NEA survey: good news - bad news
Whenever I express my concerns about the declining audiences in classical music, people rush to inform me that I’m quite wrong and there’s more interest than ever before. The NEA’s latest figures on participation in the arts, released Thursday, prove that we’re both right.
A survey released in 2008 indicated a steep decline in audience participation in the performing arts. But it turns out the data paints quite a different picture when analyzed differently -- when the definition of "participation" is expanded to include more than simply buying a ticket to something. The 2008 survey told us that only some 35% of adults attended a performance or visited a museum; but the new survey pulls the lens back and realizes that 75% of adults interacted with art in some form via their computers.
And classical music is leading the way: 18% of that audience participated in classical music, more than any other kind of art (Latin music, visual and literary arts followed: 15% each). That’s notable because classical and Latin are thought of as niche genres. This is the best concrete demonstration I’ve seen of the long-tail theory of the Internet, the idea that the Internet enables people with specialized interests to find and cultivate their interests more easily.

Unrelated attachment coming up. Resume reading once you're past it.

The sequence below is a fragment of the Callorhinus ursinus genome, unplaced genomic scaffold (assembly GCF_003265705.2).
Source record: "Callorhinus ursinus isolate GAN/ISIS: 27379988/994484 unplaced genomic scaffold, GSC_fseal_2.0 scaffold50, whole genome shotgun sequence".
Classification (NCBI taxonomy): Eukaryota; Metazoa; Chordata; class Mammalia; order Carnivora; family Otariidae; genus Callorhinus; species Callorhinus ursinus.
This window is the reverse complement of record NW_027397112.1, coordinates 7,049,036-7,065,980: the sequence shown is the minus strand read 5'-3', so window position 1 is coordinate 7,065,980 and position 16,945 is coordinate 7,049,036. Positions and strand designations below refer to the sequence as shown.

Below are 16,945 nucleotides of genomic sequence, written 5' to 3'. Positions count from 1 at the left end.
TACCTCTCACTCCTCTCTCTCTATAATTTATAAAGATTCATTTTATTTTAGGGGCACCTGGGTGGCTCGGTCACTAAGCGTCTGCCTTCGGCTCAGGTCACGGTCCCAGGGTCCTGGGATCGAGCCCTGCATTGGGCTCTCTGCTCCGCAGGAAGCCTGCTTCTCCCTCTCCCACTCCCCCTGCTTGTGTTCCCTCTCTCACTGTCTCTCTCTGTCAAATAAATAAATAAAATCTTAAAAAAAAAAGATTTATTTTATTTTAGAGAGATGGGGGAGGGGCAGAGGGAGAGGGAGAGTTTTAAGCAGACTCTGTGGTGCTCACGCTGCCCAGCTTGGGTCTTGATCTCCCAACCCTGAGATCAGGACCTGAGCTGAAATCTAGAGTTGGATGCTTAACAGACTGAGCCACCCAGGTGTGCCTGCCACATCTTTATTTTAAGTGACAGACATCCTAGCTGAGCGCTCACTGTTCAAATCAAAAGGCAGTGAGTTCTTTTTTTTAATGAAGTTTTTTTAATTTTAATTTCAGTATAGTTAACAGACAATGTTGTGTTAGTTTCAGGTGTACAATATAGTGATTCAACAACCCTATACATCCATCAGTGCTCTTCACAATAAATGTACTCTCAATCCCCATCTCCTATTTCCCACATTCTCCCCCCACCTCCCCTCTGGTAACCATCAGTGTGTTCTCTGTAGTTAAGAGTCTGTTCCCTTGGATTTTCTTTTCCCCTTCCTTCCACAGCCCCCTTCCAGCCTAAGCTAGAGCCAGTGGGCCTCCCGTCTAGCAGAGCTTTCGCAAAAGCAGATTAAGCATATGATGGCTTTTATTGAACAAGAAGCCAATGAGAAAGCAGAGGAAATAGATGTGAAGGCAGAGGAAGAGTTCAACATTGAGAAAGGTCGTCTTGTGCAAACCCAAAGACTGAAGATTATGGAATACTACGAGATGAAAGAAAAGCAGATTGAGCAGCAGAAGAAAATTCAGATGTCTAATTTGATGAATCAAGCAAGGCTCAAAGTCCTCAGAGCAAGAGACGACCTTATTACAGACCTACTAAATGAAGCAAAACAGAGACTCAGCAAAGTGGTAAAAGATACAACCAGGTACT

This is really great news. It proves that there is, indeed, a healthy interest in classical music. As I’ve said all along, the field itself isn’t endangered: the music will prevail, and people will continue to find new ways to discover it, hear it, make it.
But it also proves that the old institutions are being left in the dust. Classical music has the highest participation of any art, and ticket sales are still tanking (as the same data demonstrates)? This is more evidence, say I, that orchestras in particular are going to have to continue to work to expand their role if they want to stay alive in an era that loves classical music more than ever but is happy to pursue it without them.
| February 25, 2011; 10:24 AM ET
Categories: news, random musings
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